so true was this,
That sometimes his religion seemed to me
Self-taught, as of a dreamer in the woods,
Who to the model of his own pure heart
Framed his belief, as grace divine inspired
Or human reason dictated with aw.
William Wordsworth, The Excursion, I (1814), 438-443
Job 1, 20-21
Misery was thickly woven into the fabric of Wordsworth's life. Like so many others afflicted by calamity, he drew support from faith that comforted him and gave peace of mind. As dramatic episodes multiplied, his faith grew sturdier.
Wordsworth had lost both his parents by the age of eleven. His mother died when he was eight, his father three years later. In 1805, his favourite brother John drowned in a shipping disaster off the English south coast. In a letter to his patron Sir George Beaumont, he desperately wondered whether 'however inferior we may be to the great Cause and ruler of all things, we have more of love in our Nature than he has'. It was a blasphemous and monstrous thought, he wrote, 'and yet how to get rid of it except upon the supposition of another and better world, I do not see'.
In 1812, Wordsworth lost his three year old daughter Catherine, probably from polio. Six months later, her brother Thomas, aged 6, died of measles. A day after his son's funeral, Wordsworth wrote in a letter to a family member: 'Nothing can sustain us under our affliction but reliance in God's goodness.' In the same year, he confided to a friend that he felt sympathy for the orthodox believer, who, aware of his own shortcomings, seeks refuge in a saviour. But he himself, as he said, did not need such a saviour.
The similarities - but also the differences - between Wordsworth and the solitary of The Excursion are clear. Before the solitary retreated into solitude, he had also lost two children. Then his wife - even more affected than Wordsworth's own - succumbed to grief.
These personal dramas aside, there was another fact that knocked the poet and his literary alter ego completely out of balance. Both had been ardent supporters of the French revolution. When this uprise was smothered in the blood of innocent civilians from 1793 onwards, they became - like many change-minded English intellectuals - deeply disillusioned. Their political ideal and hope for a peaceful revolution in England, following the example of France, went up in smoke.
Faith was not foremost in the young Wordsworth's life. Some in his environment even considered him an atheist or pantheist who equated God with nature. From the age of thirty-five he increasingly turned into a practicing Anglican, but then a constantly doubting Anglican with his own interpretation of the Christian faith. He could not understand the idea that an infinitely pure being like God can find satisfaction in the sufferings of Jesus Christ and accept it as a remedy for our sins. As late as 1836, a friend wrote about him that his faith would not be approved of by either believer or non-believer. Wordsworth was sixty-six years old at the time.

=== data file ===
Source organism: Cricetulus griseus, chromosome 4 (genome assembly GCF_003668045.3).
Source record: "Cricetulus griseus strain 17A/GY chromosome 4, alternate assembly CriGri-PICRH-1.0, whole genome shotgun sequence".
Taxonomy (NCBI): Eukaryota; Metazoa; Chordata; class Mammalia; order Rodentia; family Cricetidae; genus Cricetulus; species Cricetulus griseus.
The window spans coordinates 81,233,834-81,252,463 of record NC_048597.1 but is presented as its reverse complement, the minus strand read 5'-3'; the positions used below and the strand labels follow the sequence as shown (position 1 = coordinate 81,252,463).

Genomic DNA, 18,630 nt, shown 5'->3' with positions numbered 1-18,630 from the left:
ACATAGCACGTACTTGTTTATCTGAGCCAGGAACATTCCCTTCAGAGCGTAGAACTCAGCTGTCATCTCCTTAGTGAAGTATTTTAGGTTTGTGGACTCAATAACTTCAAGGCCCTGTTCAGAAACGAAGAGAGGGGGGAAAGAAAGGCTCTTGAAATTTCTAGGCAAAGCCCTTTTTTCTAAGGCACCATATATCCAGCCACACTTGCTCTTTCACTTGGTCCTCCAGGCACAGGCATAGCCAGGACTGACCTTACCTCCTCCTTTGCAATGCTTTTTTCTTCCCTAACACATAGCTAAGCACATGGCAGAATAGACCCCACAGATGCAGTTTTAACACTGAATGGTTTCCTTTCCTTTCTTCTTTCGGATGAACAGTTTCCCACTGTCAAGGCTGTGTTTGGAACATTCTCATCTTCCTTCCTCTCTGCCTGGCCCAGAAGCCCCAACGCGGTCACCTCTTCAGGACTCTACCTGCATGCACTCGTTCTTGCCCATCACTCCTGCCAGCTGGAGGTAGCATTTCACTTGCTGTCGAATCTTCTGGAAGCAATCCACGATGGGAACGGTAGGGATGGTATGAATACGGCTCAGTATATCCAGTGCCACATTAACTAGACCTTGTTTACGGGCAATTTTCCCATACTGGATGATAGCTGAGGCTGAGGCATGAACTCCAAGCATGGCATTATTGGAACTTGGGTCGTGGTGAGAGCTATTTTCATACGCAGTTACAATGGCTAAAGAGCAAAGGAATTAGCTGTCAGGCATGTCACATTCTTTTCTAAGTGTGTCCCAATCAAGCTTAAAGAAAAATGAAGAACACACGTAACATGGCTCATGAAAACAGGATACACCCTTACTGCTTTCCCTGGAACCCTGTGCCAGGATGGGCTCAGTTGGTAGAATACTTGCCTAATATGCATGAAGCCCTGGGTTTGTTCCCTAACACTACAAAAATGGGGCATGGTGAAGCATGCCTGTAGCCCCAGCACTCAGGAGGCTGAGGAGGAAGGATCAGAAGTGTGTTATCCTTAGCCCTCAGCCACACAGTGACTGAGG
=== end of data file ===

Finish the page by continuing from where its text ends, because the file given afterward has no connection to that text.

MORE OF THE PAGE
Eleven years later, in 1847, it pleased the Lord again to take. In the summer of that year, Wordsworth's daughter Dora, with whom he had a close relationship, died of tuberculosis. She was forty-three years old. Her death cast Wordsworth into a deep depression that lasted over a year.
Wordsworth's religious development can be traced in the successive editions of his work. All his life, he continued to tinker with The Excursion and The Prelude, trying to erase lines that too explicitly reflected his former One Life thoughts. But despite these attempts at obfuscation, in the later poems, his 'pantheism' kept smouldering under the surface.
On Christmas Eve 1842, when Wordsworth was seventy-two, he wrote a sonnet that he considered one of his best poems. In this he addresses the Wansfell, a mountain on the other side of the Vale of Rydale, which he looked upon from his window. He and his housemates feel privileged, it says,
To watch while Morn first crowns thee with her rays,
Or when along thy breast serenely float
Evening's angelic clouds.
Wordsworth blames himself for never having dedicated a poem to Wansfell, never praising the mountain
For all that thou, as if from heaven, has brought
Of glory lavished on our quiet days.
He wishes that if he and his people are no longer alive - 'as soon we shall be' - his words will continue to testify to how they rejoiced in the mountain's majestic light and found peace in its 'pensive glooms'.
Bountiful son of Earth! when we are gone
From every object dear to mortal sight,
As soon we shall be, may these words attest
How oft, to elevate our spirits, shone
Thy visionary majesties of light,
How in thy pensive glooms our hearts found rest.
In a language the believer uses to praise his God, Wordsworth here sings a hymn of praise on a mountain that appears 'as if from heaven', with 'evening's angelic clouds' serenely floating along her breast. Here it is not God, but nature that exalts the mind. Here the heart does not rest in faith, but in the contemplation of an eternally changing mountain landscape. ►